I'd be lying if I said I never did anything for instant gratification. Who doesn't love the idea of putting in a bit of working and seeing the results straightaway? I actually have a bad habit of treating almost every situation like I'm waiting for that immediate satisfaction.
One week at the gym—where are my abs? One month at a job—why isn't every single thing making sense? It's an unhealthy way to look at goals and is something that I definitely am aware of and working on.
However, if you are a true fan of the instant grats, let me show you to a path of joy that will allow you to work for a few hours, step back, and soak in everything you've done:
Back in college, I can remember friends and I picking out what our career paths would look like and how exciting it would be to have a proper title on LinkedIn. (For some reason, "Aspiring Photographer Currently a Student" never had the right ring to it.)
In my mind, I always felt like I was racing colleges and friends to some sort of magical finish line where we'd all spit out what our job titles were and the best and coolest sounding ones would win some sort of golden, glittering prize. I can tell right now, at the prime age of twenty-six, NO ONE CARES but you.
I remember this world religion class I took in college. While at first, I was just happy to be in a theological class that wasn’t the predominant practice of my school—I attended a religious college that wasn’t my family’s denomination; that’s a story for another time—there are a lot of fundamentals that I still lean back on nearly five years later.
I can still picture us sitting in a large lecture hall, about one hundred or so seats, waiting patiently for our professor to come in. (We’d learn later that his level of leisure was turned down so far to chill, it was lucky our class had time constraints at all.) When he finally did appear, he sort of swooped in: picture Gilderoy Lockhart, Kenneth Branagh-style. He held a beautiful Tibetian Singing Bowl in one hand, a ginormous stack of books in the other.
Scrolling through Instagram as I'm wont to do in the late evenings before bed, I stopped by one of my favorite corners of the internet. A wonderfully wild, raw corner by a lovely young woman, @katy_who. It's no surprise to her followers that she always speaks candidly and veraciously about life and its ups and downs. I found her most recent post definitely inspiring and her message stirred a thought in me.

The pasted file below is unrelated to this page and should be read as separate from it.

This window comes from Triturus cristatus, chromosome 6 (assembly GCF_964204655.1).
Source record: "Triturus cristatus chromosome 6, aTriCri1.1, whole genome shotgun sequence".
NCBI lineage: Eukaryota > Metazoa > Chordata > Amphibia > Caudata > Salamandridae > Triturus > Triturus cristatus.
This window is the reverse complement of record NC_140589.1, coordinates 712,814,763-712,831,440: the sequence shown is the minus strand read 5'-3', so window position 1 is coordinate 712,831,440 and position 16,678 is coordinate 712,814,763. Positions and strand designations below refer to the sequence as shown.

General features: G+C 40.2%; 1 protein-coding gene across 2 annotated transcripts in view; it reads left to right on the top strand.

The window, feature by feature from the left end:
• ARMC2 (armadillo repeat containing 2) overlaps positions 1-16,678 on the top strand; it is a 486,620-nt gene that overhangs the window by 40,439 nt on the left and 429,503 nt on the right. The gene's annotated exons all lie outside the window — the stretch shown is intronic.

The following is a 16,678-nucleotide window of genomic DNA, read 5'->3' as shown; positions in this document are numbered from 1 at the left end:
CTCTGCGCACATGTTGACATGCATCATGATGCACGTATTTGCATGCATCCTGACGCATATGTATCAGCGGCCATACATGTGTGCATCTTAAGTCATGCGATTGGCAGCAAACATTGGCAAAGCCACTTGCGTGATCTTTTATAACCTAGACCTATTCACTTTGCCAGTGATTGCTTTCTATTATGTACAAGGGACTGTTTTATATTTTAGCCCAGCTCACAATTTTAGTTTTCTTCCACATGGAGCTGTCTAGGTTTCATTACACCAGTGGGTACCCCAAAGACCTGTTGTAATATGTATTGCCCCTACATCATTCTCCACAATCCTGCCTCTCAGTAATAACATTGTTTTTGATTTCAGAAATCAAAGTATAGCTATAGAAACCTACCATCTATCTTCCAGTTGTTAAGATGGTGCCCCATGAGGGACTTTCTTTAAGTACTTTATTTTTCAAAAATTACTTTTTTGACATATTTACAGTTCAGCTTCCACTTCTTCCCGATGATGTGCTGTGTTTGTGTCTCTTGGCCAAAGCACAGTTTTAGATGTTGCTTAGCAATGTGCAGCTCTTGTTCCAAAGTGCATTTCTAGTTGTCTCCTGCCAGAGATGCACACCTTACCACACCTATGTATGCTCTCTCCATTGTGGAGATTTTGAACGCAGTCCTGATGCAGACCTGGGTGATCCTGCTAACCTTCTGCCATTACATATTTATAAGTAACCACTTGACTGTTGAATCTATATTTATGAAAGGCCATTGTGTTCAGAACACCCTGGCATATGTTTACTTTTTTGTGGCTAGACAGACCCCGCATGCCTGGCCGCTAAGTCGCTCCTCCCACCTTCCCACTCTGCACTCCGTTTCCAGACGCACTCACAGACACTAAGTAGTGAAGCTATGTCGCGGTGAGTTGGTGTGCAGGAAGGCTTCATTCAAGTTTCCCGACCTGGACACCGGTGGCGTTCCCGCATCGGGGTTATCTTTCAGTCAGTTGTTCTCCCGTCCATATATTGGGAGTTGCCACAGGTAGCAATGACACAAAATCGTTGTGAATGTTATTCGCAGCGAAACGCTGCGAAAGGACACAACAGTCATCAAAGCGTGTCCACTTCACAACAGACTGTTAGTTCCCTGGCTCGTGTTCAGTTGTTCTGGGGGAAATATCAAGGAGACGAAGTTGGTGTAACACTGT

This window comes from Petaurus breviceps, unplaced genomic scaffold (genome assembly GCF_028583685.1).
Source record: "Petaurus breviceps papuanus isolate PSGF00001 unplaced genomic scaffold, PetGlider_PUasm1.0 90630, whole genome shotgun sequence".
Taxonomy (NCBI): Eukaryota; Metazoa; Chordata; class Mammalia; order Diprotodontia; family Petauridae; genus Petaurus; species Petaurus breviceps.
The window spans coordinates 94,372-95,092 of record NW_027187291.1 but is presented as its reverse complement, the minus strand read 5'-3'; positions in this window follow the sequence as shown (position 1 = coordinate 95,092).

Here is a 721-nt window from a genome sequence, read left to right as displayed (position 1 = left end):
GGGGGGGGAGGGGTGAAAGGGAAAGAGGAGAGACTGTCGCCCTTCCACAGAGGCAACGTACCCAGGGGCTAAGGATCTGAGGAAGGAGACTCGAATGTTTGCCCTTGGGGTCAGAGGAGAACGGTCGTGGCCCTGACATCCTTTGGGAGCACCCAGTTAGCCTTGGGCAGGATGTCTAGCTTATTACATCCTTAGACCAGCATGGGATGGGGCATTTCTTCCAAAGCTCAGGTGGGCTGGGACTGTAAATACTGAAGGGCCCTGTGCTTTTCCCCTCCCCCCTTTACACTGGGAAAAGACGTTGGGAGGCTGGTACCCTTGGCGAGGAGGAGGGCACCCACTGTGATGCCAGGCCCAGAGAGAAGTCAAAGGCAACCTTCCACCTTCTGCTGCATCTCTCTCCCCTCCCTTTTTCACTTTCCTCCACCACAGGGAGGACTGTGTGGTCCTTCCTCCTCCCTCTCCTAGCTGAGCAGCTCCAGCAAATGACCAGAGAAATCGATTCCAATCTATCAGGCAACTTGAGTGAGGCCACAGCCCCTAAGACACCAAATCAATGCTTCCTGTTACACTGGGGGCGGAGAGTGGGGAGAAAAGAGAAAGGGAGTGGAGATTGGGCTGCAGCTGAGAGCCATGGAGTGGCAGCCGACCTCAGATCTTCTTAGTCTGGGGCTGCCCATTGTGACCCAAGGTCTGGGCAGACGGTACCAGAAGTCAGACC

Why is it so much easier to find the excuses than to find the reasons?
What's funny is that fifteen minutes before going outside, my brother was remarking about all the mosquito bites he had. Apparently I wanted half a dozen as well, and they were gifted to me when I headed outside to snap a few photos of the neighbor's tree and my mom's garden.
By the time the last of the evening sunlight had disappeared behind the eve of the house, I had about five bug bites and counting. But it was completely worth it to catch these delicate little blossoms before a strong gust whisked them away. Now the sun is just about gone and the clouds look like tie-dyed cotton candy stretched across the sky.
As I'm sitting here in linen shorts, literally on the floor in front of my air conditioner, I'm thinking about the new job I'll be starting next week. I'm thinking about how I get to "start over" and re-create who I want to be. However, it's as soon as I get to that line, "how I want to be," that I start wondering, why am I always trying to create something new?
I can remember when I started at the hospital, how I wanted to be cool and smart, and how I wanted to nurses to like me. That charade honestly lasted about two weeks before I started showing my true colors. I found bookworms and nature lovers, people who wanted to sing out lyrics from RENT when the clinic lobby was empty.
A few months ago, @christinalynncreative was hosting a giveaway on her lovely instagram account. Her prize? A beautifully crafted card from Papier just in time for Mother's Day. I entered her contest—because duh, what a pretty card!—seeing as the two ladies on the front seemed to resemble both me and my momma so closely. (Me with my bangs and her with a sweet smile.) To my absolute delight, I was announced as the winner! I happily accepted my prize and held it dearly to me until this morning when I gifted it to my mother.
This afternoon was a perfect day for walking around the neighborhood and photographing the flowering trees. After weeks of snow and rain, it was lovely to finally see the sun and beautiful workings of spring.
I took Louie around, both for a good walk, and to snap pictures of the trees. We're about to start a seven-day rain stretch so I knew I wanted to get out quick. I'm absolutely in love with how fast everything has grown and greened and bloomed.